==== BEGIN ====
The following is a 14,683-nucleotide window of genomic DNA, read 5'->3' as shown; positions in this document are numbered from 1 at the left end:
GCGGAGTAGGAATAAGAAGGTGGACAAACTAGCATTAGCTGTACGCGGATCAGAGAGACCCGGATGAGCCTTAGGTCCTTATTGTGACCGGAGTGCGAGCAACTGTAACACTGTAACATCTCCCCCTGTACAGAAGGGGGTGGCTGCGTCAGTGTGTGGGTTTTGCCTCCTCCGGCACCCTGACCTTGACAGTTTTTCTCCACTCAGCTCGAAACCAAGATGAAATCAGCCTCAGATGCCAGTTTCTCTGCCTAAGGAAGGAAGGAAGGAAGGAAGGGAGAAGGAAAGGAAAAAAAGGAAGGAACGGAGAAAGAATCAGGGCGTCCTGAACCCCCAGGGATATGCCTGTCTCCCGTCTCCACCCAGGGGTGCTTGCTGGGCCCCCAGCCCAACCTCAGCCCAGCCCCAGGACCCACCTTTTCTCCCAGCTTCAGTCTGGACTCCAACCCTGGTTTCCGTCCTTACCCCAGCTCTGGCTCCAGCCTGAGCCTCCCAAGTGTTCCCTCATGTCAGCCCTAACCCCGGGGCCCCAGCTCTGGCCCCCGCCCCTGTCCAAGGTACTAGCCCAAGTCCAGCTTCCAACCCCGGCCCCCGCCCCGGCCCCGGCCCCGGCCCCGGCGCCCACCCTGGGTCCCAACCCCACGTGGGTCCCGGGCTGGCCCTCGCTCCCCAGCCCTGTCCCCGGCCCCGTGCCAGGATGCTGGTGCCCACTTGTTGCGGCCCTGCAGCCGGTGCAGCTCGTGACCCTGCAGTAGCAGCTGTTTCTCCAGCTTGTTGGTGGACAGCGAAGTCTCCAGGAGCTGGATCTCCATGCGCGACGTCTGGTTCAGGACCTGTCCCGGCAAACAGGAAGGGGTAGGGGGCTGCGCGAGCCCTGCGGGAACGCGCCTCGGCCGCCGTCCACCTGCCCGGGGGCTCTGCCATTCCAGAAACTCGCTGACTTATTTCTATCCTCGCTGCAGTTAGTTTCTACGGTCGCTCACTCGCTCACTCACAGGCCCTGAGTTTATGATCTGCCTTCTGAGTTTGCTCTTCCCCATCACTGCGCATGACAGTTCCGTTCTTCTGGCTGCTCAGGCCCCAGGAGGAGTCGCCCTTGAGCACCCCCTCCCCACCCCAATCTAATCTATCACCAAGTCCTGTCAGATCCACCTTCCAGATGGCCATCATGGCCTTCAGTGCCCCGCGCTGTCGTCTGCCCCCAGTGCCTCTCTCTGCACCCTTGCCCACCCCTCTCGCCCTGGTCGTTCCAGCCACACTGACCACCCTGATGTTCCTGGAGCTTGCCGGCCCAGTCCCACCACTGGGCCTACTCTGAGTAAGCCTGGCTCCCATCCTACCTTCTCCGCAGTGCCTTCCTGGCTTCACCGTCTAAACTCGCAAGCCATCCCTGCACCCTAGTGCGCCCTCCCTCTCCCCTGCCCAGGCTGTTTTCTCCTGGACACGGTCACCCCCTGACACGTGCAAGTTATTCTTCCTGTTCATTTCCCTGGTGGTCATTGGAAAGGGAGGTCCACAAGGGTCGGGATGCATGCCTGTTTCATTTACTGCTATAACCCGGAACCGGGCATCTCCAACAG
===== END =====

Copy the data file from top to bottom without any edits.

The following is a 14,683-nucleotide window of genomic DNA, read 5'->3' as shown; positions in this document are numbered from 1 at the left end:
GCGGAGTAGGAATAAGAAGGTGGACAAACTAGCATTAGCTGTACGCGGATCAGAGAGACCCGGATGAGCCTTAGGTCCTTATTGTGACCGGAGTGCGAGCAACTGTAACACTGTAACATCTCCCCCTGTACAGAAGGGGGTGGCTGCGTCAGTGTGTGGGTTTTGCCTCCTCCGGCACCCTGACCTTGACAGTTTTTCTCCACTCAGCTCGAAACCAAGATGAAATCAGCCTCAGATGCCAGTTTCTCTGCCTAAGGAAGGAAGGAAGGAAGGAAGGGAGAAGGAAAGGAAAAAAAGGAAGGAACGGAGAAAGAATCAGGGCGTCCTGAACCCCCAGGGATATGCCTGTCTCCCGTCTCCACCCAGGGGTGCTTGCTGGGCCCCCAGCCCAACCTCAGCCCAGCCCCAGGACCCACCTTTTCTCCCAGCTTCAGTCTGGACTCCAACCCTGGTTTCCGTCCTTACCCCAGCTCTGGCTCCAGCCTGAGCCTCCCAAGTGTTCCCTCATGTCAGCCCTAACCCCGGGGCCCCAGCTCTGGCCCCCGCCCCTGTCCAAGGTACTAGCCCAAGTCCAGCTTCCAACCCCGGCCCCCGCCCCGGCCCCGGCCCCGGCCCCGGCGCCCACCCTGGGTCCCAACCCCACGTGGGTCCCGGGCTGGCCCTCGCTCCCCAGCCCTGTCCCCGGCCCCGTGCCAGGATGCTGGTGCCCACTTGTTGCGGCCCTGCAGCCGGTGCAGCTCGTGACCCTGCAGTAGCAGCTGTTTCTCCAGCTTGTTGGTGGACAGCGAAGTCTCCAGGAGCTGGATCTCCATGCGCGACGTCTGGTTCAGGACCTGTCCCGGCAAACAGGAAGGGGTAGGGGGCTGCGCGAGCCCTGCGGGAACGCGCCTCGGCCGCCGTCCACCTGCCCGGGGGCTCTGCCATTCCAGAAACTCGCTGACTTATTTCTATCCTCGCTGCAGTTAGTTTCTACGGTCGCTCACTCGCTCACTCACAGGCCCTGAGTTTATGATCTGCCTTCTGAGTTTGCTCTTCCCCATCACTGCGCATGACAGTTCCGTTCTTCTGGCTGCTCAGGCCCCAGGAGGAGTCGCCCTTGAGCACCCCCTCCCCACCCCAATCTAATCTATCACCAAGTCCTGTCAGATCCACCTTCCAGATGGCCATCATGGCCTTCAGTGCCCCGCGCTGTCGTCTGCCCCCAGTGCCTCTCTCTGCACCCTTGCCCACCCCTCTCGCCCTGGTCGTTCCAGCCACACTGACCACCCTGATGTTCCTGGAGCTTGCCGGCCCAGTCCCACCACTGGGCCTACTCTGAGTAAGCCTGGCTCCCATCCTACCTTCTCCGCAGTGCCTTCCTGGCTTCACCGTCTAAACTCGCAAGCCATCCCTGCACCCTAGTGCGCCCTCCCTCTCCCCTGCCCAGGCTGTTTTCTCCTGGACACGGTCACCCCCTGACACGTGCAAGTTATTCTTCCTGTTCATTTCCCTGGTGGTCATTGGAAAGGGAGGTCCACAAGGGTCGGGATGCATGCCTGTTTCATTTACTGCTATAACCCGGAACCGGGCATCTCCAACAG